Posted by Nodus Labs | April 9, 2023
In this case study, we will demonstrate the advantages of keeping a personal journal and diary using an AI-based text analysis app. Advanced text analysis capacities combined with GPT AI functionality can dramatically improve the ability to self-reflect and enhance a regular introspection practice. Tools, such as InfraNodus, make it possible to use journalling records to detect recurrent patterns of behavior, find out what’s missing, reveal the gaps in one’s life experience, and think of practical ways to bridge them.
Methodologies for Journalling and Keeping a Diary
The basic methodology for diary-keeping is to just write everything that happens on a daily basis. This provides a good chronological account of events, but it lacks categorization, which may be useful for defining the elements of one’s experience that need to be changed. Another popular approach is to keep a log of the things that you feel gratitude for, a so-called “gratitude journal”.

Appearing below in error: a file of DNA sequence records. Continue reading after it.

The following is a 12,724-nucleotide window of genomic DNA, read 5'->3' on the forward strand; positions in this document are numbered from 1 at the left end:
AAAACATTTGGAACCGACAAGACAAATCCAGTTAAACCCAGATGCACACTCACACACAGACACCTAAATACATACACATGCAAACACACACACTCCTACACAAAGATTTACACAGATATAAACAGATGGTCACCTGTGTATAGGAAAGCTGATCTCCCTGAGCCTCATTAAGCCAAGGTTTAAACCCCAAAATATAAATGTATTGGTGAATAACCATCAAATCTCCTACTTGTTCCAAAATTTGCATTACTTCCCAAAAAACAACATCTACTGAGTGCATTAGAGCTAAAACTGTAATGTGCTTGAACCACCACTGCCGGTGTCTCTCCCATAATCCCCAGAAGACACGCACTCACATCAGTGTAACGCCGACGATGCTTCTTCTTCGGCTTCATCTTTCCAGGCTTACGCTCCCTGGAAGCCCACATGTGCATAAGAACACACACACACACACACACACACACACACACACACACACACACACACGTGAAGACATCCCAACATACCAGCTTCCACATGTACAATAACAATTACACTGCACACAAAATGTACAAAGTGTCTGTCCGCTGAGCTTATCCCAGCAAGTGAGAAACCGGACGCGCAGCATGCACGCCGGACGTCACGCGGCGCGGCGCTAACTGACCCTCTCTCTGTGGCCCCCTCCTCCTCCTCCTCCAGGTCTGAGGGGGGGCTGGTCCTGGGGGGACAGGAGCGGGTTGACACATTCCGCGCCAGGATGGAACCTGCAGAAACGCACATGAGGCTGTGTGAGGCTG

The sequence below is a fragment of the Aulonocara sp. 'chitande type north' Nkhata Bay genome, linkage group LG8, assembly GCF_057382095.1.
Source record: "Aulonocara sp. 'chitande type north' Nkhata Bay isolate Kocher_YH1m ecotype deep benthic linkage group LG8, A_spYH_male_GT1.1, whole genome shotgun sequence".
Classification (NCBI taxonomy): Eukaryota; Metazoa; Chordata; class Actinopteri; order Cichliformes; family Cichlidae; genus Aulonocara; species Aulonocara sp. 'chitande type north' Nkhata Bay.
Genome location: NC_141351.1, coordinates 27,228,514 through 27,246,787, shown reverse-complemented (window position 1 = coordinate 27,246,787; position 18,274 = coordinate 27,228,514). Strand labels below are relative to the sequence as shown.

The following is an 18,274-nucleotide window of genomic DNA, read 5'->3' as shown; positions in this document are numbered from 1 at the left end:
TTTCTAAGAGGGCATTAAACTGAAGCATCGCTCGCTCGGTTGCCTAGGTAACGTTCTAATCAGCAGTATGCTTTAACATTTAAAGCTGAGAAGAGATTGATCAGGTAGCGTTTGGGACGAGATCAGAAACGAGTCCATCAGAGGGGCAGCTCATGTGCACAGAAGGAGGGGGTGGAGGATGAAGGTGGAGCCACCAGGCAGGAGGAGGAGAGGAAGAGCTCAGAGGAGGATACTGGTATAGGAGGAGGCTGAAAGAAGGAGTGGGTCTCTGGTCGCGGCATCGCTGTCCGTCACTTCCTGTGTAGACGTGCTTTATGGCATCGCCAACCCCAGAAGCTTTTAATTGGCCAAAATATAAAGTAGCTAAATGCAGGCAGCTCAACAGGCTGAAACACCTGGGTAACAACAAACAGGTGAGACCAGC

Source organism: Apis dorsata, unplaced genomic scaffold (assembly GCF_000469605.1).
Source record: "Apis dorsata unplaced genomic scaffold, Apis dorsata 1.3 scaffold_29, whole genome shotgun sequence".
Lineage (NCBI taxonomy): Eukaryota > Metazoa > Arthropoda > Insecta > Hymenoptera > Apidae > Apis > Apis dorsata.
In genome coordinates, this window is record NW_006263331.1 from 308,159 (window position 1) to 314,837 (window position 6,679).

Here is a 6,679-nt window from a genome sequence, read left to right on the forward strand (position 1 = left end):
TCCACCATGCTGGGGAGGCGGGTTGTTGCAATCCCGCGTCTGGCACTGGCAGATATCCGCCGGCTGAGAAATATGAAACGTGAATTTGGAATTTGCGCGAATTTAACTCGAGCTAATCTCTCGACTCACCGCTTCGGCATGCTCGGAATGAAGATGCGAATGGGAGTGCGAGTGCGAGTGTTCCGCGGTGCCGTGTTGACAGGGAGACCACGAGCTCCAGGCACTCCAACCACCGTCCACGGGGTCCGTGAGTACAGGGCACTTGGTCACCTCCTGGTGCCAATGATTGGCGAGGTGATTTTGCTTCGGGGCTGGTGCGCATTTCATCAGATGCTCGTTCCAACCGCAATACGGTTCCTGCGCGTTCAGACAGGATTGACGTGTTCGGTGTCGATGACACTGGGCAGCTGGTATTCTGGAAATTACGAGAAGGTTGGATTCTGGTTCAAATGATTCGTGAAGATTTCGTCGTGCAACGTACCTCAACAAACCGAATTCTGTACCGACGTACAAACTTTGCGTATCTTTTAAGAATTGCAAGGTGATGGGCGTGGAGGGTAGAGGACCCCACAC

A more advanced way of keeping a diary is to separate the journaling process into separate parts. For example: what was good, what was bad, and what is lacking. This way, it is possible to separate positive and negative experiences and to also define whatever it is that is desired, but does not occur sufficiently. This approach can be very useful for mood tracking, except that you don’t just mark your mood but also describe what made you feel in a certain way so that gradually you can discover the correlations between your activities and emotional states.